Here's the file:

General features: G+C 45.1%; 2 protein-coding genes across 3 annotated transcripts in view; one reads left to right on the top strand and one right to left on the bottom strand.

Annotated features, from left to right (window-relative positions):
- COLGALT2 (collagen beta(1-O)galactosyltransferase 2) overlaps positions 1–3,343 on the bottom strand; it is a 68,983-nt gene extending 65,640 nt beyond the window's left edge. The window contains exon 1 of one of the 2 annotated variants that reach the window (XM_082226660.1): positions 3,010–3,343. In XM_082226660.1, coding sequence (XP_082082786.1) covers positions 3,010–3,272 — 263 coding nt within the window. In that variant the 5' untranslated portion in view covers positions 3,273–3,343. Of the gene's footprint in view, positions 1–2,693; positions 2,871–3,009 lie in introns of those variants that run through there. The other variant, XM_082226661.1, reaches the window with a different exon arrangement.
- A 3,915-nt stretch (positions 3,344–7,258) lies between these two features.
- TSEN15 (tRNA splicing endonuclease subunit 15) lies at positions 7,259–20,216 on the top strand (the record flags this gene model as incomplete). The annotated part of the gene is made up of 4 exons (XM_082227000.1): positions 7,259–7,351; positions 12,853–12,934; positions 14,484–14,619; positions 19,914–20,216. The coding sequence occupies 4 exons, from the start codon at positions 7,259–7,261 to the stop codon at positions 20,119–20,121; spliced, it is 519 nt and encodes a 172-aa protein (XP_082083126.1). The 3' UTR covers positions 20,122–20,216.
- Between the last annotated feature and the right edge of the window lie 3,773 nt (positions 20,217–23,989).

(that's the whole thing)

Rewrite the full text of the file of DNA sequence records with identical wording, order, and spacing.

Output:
General features: G+C 45.1%; 2 protein-coding genes across 3 annotated transcripts in view; one reads left to right on the top strand and one right to left on the bottom strand.

Annotated features, from left to right (window-relative positions):
- COLGALT2 (collagen beta(1-O)galactosyltransferase 2) overlaps positions 1–3,343 on the bottom strand; it is a 68,983-nt gene extending 65,640 nt beyond the window's left edge. The window contains exon 1 of one of the 2 annotated variants that reach the window (XM_082226660.1): positions 3,010–3,343. In XM_082226660.1, coding sequence (XP_082082786.1) covers positions 3,010–3,272 — 263 coding nt within the window. In that variant the 5' untranslated portion in view covers positions 3,273–3,343. Of the gene's footprint in view, positions 1–2,693; positions 2,871–3,009 lie in introns of those variants that run through there. The other variant, XM_082226661.1, reaches the window with a different exon arrangement.
- A 3,915-nt stretch (positions 3,344–7,258) lies between these two features.
- TSEN15 (tRNA splicing endonuclease subunit 15) lies at positions 7,259–20,216 on the top strand (the record flags this gene model as incomplete). The annotated part of the gene is made up of 4 exons (XM_082227000.1): positions 7,259–7,351; positions 12,853–12,934; positions 14,484–14,619; positions 19,914–20,216. The coding sequence occupies 4 exons, from the start codon at positions 7,259–7,261 to the stop codon at positions 20,119–20,121; spliced, it is 519 nt and encodes a 172-aa protein (XP_082083126.1). The 3' UTR covers positions 20,122–20,216.
- Between the last annotated feature and the right edge of the window lie 3,773 nt (positions 20,217–23,989).